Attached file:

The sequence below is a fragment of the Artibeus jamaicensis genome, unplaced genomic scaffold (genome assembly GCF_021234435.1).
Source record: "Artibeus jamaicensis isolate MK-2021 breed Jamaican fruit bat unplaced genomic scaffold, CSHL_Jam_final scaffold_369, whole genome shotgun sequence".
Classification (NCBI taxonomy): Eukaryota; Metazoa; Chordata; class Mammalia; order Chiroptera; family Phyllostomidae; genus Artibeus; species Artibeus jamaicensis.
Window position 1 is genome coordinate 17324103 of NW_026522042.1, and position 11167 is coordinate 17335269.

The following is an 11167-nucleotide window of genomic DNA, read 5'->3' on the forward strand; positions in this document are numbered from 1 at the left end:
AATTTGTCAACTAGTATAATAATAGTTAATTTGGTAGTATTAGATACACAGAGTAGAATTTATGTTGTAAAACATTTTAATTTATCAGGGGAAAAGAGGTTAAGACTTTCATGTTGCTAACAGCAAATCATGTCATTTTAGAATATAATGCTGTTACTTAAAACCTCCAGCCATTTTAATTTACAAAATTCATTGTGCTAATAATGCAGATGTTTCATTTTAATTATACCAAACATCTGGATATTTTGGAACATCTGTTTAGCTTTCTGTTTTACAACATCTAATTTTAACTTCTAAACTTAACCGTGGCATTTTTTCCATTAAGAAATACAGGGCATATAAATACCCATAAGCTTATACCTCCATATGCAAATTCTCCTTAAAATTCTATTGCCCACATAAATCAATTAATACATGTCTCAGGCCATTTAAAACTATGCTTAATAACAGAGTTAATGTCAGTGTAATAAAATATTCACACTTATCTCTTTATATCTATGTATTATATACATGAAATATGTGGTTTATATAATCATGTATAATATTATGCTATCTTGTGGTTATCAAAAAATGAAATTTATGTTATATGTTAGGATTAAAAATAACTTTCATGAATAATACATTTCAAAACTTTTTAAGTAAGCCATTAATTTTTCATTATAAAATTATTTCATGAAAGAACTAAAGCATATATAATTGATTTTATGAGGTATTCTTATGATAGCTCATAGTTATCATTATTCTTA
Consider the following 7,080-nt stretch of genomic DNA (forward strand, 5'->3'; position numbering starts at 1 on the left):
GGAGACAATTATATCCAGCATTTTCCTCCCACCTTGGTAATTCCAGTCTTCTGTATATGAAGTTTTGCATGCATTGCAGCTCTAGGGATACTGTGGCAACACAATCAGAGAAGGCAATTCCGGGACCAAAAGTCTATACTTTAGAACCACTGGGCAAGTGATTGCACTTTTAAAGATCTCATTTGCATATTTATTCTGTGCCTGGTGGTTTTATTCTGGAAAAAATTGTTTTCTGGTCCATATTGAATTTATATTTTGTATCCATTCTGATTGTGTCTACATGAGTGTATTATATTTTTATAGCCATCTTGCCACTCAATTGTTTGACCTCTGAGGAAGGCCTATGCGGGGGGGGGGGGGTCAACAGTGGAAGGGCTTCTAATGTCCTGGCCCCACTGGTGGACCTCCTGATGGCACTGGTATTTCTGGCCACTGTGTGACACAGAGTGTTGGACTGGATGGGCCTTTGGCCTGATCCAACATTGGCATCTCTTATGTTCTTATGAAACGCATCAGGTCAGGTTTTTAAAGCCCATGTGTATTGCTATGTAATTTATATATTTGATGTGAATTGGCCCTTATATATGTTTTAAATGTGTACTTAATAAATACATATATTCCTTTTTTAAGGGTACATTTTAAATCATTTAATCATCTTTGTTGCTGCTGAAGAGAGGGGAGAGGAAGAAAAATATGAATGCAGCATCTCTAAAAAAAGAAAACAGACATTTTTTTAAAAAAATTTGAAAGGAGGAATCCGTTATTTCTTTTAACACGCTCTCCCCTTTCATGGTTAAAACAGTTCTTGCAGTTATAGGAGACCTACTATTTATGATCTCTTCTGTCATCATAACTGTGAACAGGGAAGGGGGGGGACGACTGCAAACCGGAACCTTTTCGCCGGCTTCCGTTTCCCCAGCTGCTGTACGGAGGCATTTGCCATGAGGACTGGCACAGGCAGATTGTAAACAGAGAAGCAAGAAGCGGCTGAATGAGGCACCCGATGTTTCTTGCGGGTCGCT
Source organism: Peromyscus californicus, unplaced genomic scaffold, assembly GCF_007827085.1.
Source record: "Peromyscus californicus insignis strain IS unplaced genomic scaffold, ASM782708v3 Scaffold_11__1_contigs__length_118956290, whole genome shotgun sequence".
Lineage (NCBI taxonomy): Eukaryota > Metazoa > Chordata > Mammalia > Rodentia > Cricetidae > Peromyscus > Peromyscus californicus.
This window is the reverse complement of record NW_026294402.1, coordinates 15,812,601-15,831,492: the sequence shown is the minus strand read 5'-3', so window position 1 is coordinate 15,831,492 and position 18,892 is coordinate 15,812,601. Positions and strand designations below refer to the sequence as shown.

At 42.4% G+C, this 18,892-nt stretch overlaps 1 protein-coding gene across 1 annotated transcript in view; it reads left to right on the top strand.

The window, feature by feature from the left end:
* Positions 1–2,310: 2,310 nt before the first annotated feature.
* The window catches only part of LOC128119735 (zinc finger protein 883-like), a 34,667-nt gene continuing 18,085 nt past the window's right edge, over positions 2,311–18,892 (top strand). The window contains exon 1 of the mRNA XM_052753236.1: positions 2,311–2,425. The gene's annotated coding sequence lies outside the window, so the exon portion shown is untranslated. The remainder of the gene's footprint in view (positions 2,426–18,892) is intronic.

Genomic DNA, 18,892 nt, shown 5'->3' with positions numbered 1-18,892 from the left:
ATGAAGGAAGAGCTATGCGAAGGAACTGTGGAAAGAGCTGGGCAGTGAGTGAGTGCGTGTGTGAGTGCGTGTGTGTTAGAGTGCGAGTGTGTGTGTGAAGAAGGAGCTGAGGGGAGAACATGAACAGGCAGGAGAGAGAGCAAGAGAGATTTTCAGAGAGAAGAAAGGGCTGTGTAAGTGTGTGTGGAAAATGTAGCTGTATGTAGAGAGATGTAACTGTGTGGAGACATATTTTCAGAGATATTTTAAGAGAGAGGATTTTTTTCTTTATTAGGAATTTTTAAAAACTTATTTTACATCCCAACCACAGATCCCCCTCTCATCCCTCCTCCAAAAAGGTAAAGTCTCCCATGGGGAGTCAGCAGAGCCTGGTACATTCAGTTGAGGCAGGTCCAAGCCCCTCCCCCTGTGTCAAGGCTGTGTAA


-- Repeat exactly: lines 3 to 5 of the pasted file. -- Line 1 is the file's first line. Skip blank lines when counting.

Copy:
Classification (NCBI taxonomy): Eukaryota; Metazoa; Chordata; class Mammalia; order Chiroptera; family Phyllostomidae; genus Artibeus; species Artibeus jamaicensis.
Window position 1 is genome coordinate 17324103 of NW_026522042.1, and position 11167 is coordinate 17335269.

The following is an 11167-nucleotide window of genomic DNA, read 5'->3' on the forward strand; positions in this document are numbered from 1 at the left end: